mething that doesn’t exist, but they miss out on the chance of getting credit for discovery.

On this analysis, announcing a discovery is the right choice when you’re sure enough that the advantages of being right outweigh the risk of being wrong. This means that the threshold of certainty depends on what is at stake, and how you evaluate the outcomes.

There’s a framework for analyzing decisions like this. We represent your belief state by numerical degrees of belief in various states of the world, which we treat using the mathematics of probability. You attach values to various outcomes, indicating your relative preferences between the outcomes (these are called utilities, an ugly word, but we’re stuck with it). You evaluate each of your candidate actions by listing the possible consequences and taking a weighted average of the utilities of these consequences, where the weightings are your degrees of belief in those consequences. That is, you list the consequences, multiply the utility of each consequence by your degree of belief in this consequence, and add all these up. You choose the action that has the highest value for this weighted average. This is called maximizing expected utility (MEU).

This means that evaluation of outcomes plays a role in any decision about what to report. But how something is valued can vary from person to person. Does this inextricable role of values in decision-making pose a threat to the objectivity of science?

No. The traditional ideal of objectivity is: don’t let what you want to be true affect your judgment of how strongly the evidence supports a claim, or how credible you regard that claim. Note that there are two ingredients in the MEU account of decisions: your degrees of belief in the consequences of your decisions, and your valuations of possible outcomes. The traditional ideal of objectivity can be seen as the injunction not to let your valuations of the consequences of a proposition being true or false affect your degree of belief in that proposition. To believe something because you want it to be true is known as the fallacy of wishful thinking, and it is, indeed, a fallacy.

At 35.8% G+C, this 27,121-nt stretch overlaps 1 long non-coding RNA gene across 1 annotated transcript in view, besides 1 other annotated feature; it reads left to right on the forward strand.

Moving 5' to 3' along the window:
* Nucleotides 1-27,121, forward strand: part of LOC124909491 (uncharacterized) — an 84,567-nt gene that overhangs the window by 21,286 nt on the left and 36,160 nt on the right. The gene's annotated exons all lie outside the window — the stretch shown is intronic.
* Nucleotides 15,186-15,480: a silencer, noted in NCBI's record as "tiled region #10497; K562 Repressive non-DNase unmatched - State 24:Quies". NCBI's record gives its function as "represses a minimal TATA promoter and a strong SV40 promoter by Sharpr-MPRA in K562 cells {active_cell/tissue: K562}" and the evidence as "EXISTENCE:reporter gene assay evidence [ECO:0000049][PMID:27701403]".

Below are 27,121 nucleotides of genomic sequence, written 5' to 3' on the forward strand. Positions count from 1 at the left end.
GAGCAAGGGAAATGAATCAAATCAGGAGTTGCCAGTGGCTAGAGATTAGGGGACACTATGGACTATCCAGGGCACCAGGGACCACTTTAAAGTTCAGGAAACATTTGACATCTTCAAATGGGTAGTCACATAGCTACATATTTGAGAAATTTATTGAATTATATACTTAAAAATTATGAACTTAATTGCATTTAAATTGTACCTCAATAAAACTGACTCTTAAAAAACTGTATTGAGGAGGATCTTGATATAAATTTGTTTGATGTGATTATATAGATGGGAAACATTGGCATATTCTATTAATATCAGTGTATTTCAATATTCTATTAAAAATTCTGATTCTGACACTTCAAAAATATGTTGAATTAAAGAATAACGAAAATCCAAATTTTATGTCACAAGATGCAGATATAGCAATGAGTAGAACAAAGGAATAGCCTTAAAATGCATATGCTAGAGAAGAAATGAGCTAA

These matters have been discussed at length by Heather Douglas in her book, Science, Policy, and the Value-Free Ideal. In it, Douglas distinguishes between direct and indirect roles for values in science. In a direct role, values would act as a surrogate for evidence, providing warrant or reasons to accept a claim. Douglas regards this role as illegitimate, and I do, too. An indirect role of values lies in deciding how certain one has to be that a claim is true in order to act as if it is true. This is a perfectly legitimate role, when making decisions regarding actions, such as what to announce to the public. Another legitimate role is, of course, in deciding what research to undertake. Research involves considerable investment of time on the part of the researchers, and, in some cases, of which the Large Hadron Collider is a prime example, considerable investment of money on the part of governments or other bodies funding the research. At the beginning of the research, one is uncertain about what the outcome will be. In my view,  thinking of this as an exercise in maximizing expected utility can be  good way to analyze such decisions. But, if we do so, it is essential that there be a role for purely cognitive values, that is, valuing increased understanding of nature whether or not it has practical payoff. We learn something deep about the way the world works when we learn about the Higgs boson, whether or not there is any practical use for this knowledge.  Cognitive values can, indeed, be incorporated within the MEU framework. For those interested, I’ve discussed this in my paper, “Epistemic Values and the Value of Learning,” forthcoming in the journal Synthese.